The life of a Wicklow under-21 hurler is not an altogether glamorous one. For the rare glamour game that comes his way, he must content himself with playing matches in front of a few dozen loyal supporters. Predominantly known as a footballing county, hurling is seen as somewhat of the weaker relation. As such, the tag of the underdog was one that did not faze Drew Brennan.
With approximately 3,000 students in St. Patrick’s College, they have a tiny pick of hurlers compared to local rivals DCU with 13,000 and University College Dublin with a whopping 32,000. The fact that the profession of primary teaching is dominated by women reduces further the amount of male hurlers attending the college.
Rather than use this as an excuse, the hurlers of St. Pat’s are always intensely motivated by the prospect of beating these colleges more recognised in public perception.
“I suppose the thing about our team is that we’re renowned for having such great spirit,” remarked Brennan, a fourth year Bachelor of Education student. “Given that we’re such a small college, you spend all day with the same lads, we go on nights out together and we hurl together.
“For example, in my first year here with the freshers hurling team, we were basically all living in the same house on campus. Even now, a lot of the lads living together are hurling together, so I suppose that’s why we’re such a tightly knit group.”
One need only set foot inside the Java café to experience the family like atmosphere that exists in the college. This bond is fostered by GAA Officer Tom Fitzpatrick, a man that many view as the father of all things Gaelic Games in St. Pat’s.
As of last April, St. Pat’s and DCU have officially merged while Mater Dei Institute of Education and the Church of Ireland College of Education were also included in this incorporation programme. There has been much speculation as to whether the colleges would merge to form a single hurling team.
“It’s still a little bit up in the air at the moment,” said Brennan, “Although (the players) are all fairly adamant that we all want to have our own team again this year, it could well be our last year as an independent Pat’s hurling team so we want to give it a good rattle.”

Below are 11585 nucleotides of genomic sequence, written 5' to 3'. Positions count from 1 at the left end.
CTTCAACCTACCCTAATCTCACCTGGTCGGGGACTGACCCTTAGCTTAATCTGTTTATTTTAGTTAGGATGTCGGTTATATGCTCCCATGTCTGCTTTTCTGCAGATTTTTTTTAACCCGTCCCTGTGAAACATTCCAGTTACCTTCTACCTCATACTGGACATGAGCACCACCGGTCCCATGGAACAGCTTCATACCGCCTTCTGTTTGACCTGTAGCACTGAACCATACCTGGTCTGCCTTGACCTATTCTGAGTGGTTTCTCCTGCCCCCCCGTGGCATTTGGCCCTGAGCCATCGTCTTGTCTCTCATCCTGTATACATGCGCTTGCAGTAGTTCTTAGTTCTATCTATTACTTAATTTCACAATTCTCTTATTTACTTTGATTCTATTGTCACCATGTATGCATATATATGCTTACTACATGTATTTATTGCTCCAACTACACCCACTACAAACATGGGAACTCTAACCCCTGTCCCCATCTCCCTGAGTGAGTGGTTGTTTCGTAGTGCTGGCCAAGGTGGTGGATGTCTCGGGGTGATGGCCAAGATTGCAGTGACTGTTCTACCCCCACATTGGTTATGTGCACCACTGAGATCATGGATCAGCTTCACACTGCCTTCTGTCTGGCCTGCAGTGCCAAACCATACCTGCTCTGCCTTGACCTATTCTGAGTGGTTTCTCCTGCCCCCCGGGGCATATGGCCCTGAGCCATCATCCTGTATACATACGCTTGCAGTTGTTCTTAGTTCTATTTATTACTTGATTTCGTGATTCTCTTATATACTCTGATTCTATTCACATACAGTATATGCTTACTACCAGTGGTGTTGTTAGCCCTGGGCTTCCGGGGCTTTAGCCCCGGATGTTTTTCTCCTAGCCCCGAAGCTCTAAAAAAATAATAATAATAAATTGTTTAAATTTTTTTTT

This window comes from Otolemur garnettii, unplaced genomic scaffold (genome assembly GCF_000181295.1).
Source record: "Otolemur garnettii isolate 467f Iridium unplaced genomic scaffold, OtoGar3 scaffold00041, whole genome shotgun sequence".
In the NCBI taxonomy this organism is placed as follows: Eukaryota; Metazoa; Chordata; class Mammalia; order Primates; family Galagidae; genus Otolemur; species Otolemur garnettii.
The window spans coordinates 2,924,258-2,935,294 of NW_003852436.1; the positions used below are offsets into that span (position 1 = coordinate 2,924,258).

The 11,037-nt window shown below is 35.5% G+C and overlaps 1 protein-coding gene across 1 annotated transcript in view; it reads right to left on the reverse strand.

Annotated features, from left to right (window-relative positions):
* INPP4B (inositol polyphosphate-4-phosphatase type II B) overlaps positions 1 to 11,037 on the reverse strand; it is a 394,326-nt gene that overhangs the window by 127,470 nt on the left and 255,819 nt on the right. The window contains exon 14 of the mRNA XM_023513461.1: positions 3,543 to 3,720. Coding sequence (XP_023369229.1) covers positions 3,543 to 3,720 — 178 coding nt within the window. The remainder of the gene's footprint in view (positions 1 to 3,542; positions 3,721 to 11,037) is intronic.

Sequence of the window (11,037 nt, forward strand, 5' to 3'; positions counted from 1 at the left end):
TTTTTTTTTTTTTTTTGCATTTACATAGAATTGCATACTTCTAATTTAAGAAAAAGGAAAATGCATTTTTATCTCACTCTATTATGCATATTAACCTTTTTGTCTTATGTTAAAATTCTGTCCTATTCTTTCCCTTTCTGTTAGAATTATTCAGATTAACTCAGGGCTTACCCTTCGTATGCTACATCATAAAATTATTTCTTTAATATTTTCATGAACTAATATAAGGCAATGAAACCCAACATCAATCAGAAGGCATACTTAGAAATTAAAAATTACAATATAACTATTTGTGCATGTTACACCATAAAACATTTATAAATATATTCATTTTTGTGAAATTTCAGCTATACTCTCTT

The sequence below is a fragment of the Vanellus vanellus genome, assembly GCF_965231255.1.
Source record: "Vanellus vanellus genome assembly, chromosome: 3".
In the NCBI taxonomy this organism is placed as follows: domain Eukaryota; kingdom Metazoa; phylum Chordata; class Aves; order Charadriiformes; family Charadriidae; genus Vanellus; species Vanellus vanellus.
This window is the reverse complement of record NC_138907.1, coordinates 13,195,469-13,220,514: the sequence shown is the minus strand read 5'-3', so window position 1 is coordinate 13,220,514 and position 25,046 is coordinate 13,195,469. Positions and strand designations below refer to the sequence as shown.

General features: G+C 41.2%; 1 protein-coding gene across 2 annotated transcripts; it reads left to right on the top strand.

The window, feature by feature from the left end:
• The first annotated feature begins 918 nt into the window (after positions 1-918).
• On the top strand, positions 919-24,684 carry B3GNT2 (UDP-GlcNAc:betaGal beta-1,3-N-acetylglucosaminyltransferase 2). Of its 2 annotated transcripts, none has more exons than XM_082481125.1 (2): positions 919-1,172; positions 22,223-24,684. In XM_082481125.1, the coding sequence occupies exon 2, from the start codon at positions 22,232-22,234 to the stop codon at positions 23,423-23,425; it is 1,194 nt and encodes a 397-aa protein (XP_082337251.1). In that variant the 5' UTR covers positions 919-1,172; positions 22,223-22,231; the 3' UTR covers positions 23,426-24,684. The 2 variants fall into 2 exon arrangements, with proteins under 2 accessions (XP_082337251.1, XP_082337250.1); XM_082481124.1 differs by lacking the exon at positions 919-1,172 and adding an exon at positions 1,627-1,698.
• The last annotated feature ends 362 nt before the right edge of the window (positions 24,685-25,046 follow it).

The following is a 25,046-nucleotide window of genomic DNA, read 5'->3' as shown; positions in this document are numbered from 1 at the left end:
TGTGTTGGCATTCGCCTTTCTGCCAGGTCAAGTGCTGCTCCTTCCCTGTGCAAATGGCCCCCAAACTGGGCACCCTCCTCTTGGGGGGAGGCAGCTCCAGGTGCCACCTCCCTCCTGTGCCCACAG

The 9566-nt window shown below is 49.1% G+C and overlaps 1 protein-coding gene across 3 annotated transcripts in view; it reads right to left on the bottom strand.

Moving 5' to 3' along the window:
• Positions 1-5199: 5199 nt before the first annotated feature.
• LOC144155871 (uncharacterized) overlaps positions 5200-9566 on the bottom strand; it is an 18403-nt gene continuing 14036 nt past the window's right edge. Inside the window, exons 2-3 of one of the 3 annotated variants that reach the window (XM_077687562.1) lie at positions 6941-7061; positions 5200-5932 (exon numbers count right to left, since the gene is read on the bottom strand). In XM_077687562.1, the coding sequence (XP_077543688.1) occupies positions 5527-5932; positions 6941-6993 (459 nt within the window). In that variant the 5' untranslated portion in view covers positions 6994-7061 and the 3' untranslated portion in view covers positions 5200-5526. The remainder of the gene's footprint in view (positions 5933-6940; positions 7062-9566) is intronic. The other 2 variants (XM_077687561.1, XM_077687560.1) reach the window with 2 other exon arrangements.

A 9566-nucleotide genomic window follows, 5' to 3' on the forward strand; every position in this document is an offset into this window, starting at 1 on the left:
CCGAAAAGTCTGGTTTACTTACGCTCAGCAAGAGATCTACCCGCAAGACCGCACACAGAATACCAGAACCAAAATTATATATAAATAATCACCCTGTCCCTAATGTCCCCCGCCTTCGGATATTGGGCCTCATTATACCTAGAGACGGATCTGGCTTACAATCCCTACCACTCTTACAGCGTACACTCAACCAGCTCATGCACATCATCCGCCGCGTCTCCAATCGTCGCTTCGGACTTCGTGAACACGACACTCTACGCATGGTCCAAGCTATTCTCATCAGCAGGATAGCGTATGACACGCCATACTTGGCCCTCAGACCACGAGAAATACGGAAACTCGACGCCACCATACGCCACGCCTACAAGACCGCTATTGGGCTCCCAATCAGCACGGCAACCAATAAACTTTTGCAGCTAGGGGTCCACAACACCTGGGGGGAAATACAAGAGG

Indeed, the Drumcondra men got the better of exchanges when the two sides met last year. DCU were beaten on a score line of 2-22 to 1-17 in a league clash, while it took three injury time points to earn a draw against the same opposition in the Fitzgibbon Cup.
Brennan said: “I think those kind of results opened a lot of people’s eyes to the high level of hurling that we have in St. Pat’s.”
As a teacher training college, there is an ethos of giving responsibility to their own students. The management of sports teams within the college is no different.
While household names like Davy Fitzgerald, Brian Lohan and Nicky English manage Limerick Institute of Technology, the University of Limerick and UCD respectively, St. Pat’s will be trained this year by student and centre back Paddy Spellacy of Whitehall and their goalkeeper Paul Simms of Laois.
Brennan, who plays his club hurling with Carnew Emmets, was optimistic for the year ahead and reserved special praise for Patrick Curran who recently won an All-Ireland u-21 medal with Waterford as joint-captain, scoring 1-9 against Galway in the final and scooping the man of the match accolade.
He said: “In Pat Curran we’ve a savage forward. He’s our main man up front really. We’ve a very solid team all round though and hard to break down with Simms and Spellacy, as well as Ruairí Tubrid and Conor Shaw.”
Shaw was a vital member of the Westmeath u-21 side which shocked Kilkenny in the Leinster Championship this summer and then went on to make his senior championship debut against Limerick in June.
“The big aim for the year is of course to win a Fitzgibbon match,” said Brennan, “We really should have beaten DCU last year, only for their couple late scores.”
The previous year, St. Pat’s came very close to toppling heavyweights Cork Institute of Technology. Inspired by wily Wexford man Peter Sutton, only a late surge from CIT denied what would have been a historic victory.
“We were four or five points up against a side that featured Aidan Walsh, Bill Cooper and Mark Ellis. We just ran out of steam in the final 10 minutes. We’re confident though that we can get a Fitz win this year.”
Regardless of the result, proud to be hurlers of St. Pat’s they shall remain.
Image credit: Garry O’Neill